“The Prophets used to manage the affairs of the children of Israel consecutively. Every time a Prophet would pass away another would succeed him. Surely, there is no prophet after me. However, there will be caliphs, and they will be many.”

Interestingly, the Prophet uses the present tense “will be many”, which in Arabic gives the meaning of continuity.

The caliphate is the rule that comes in succession to the Prophet, where the caliph is responsible for governing the affairs of the nation as is explained by Ibn Khaldoun. The type of government does not necessarily invalidate the caliphate as the Prophet called all these rulers caliphs even though some were kings, for example. Thus, the caliphate allows for various forms of government such as, a kingship, an emirate, a sultanate, some forms of democracy, etc.

The titles of the Head of State also can vary and be any of the following: Caliph, Amir, Sultan, Imam, President, King, Prime Minister, etc. Early on in history, Umar ibn al-Khatab instead of being called the “caliph” was entitled the “Amir of the Believers”. The title changed many times thereafter as well, according to the time in history and region.

Ibn Taymiyah states, “It is permissible to call those who came after the upright caliphs ‘caliphs’ even if they were kings.”

It is also not a condition for a Head of State to be righteous or a religious leader in order to be called a “caliph”, thus differing from theocracy. The Prophet called righteous and unrighteous rulers caliphs as is mentioned in this prophetic text:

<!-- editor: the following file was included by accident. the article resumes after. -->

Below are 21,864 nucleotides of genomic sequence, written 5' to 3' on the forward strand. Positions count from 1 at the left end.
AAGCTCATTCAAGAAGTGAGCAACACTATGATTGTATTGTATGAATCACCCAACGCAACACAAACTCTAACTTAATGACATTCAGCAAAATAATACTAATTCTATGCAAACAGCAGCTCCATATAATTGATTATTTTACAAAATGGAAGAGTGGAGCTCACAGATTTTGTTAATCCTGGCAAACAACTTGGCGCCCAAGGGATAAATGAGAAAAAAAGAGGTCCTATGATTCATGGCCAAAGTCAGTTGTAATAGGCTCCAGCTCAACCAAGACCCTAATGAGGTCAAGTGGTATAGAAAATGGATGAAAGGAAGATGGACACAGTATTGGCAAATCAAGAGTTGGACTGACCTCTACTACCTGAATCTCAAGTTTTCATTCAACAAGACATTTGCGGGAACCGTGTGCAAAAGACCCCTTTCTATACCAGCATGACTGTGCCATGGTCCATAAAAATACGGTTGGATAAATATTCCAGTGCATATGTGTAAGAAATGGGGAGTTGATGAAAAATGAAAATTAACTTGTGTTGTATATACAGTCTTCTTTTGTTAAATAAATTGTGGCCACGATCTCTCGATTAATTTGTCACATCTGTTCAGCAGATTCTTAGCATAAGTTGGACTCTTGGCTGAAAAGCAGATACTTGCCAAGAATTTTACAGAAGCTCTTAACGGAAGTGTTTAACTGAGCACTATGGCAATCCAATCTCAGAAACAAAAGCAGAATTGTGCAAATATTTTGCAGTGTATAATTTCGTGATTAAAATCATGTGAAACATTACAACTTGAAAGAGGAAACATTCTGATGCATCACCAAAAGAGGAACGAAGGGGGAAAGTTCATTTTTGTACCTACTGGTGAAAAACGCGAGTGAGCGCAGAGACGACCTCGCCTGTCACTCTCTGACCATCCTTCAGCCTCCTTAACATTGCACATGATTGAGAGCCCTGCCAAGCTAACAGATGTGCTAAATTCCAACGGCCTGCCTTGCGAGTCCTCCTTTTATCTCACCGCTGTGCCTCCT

“There will be after me caliphs who know what they are doing, and will do what they are obligated to do. There will also be after me caliphs who will do what they do not know and will do what they are not commanded to do.”
[as-Silsilah as-Sahihah- Sahih]

In conclusion, the revealed texts show that there can be good and bad caliphates. At the end of the day, they are still caliphates. In light of this, one must ponder over the amount of blood shed, wealth spent, time lost by those who are trying to establish something that already exists.

However, one may state that since the caliphs, rulers, heads of state, kings, presidents, etc. are unjust and oppressive they are required to remove the bad caliphate with good ones to establish justice and Islam or the shariah.

Should there be a demolition of a caliphate that’s not ideal? Should the Heads of State be overthrown? Answers to these questions in Part 3, inshAllah.



  1. Yusuf - January 9, 2016 1:40 pm

    No, they should not be overthrown as that results in destruction of the land as per the hadeeth of the Prophet (saw). He warned us about these evil leaders that have hearts like Devils, and said we should continue to obey them as long as they don’t make us disobey Allaah. If we don’t, there will be bloodshed and corruption in the lands as we see now evident after the Arab Spring. They shouldn’t have attempted a revolution because in reality it was a demolition! May Allah forgive and guide this ummah! Ameen

  2. Yusuf - January 9, 2016 3:42 pm


    Check that article out. Sounds like something the sahabah did during the time of the Prophet (saw).

  3. Ayoub A. - January 20, 2016 8:07 pm

    Where’s part 3 sheikh?

    • Shakiel Humayun

      Shakiel Humayun - January 20, 2016 9:59 pm

      Coming soon inshallah, we had family visiting from out of state.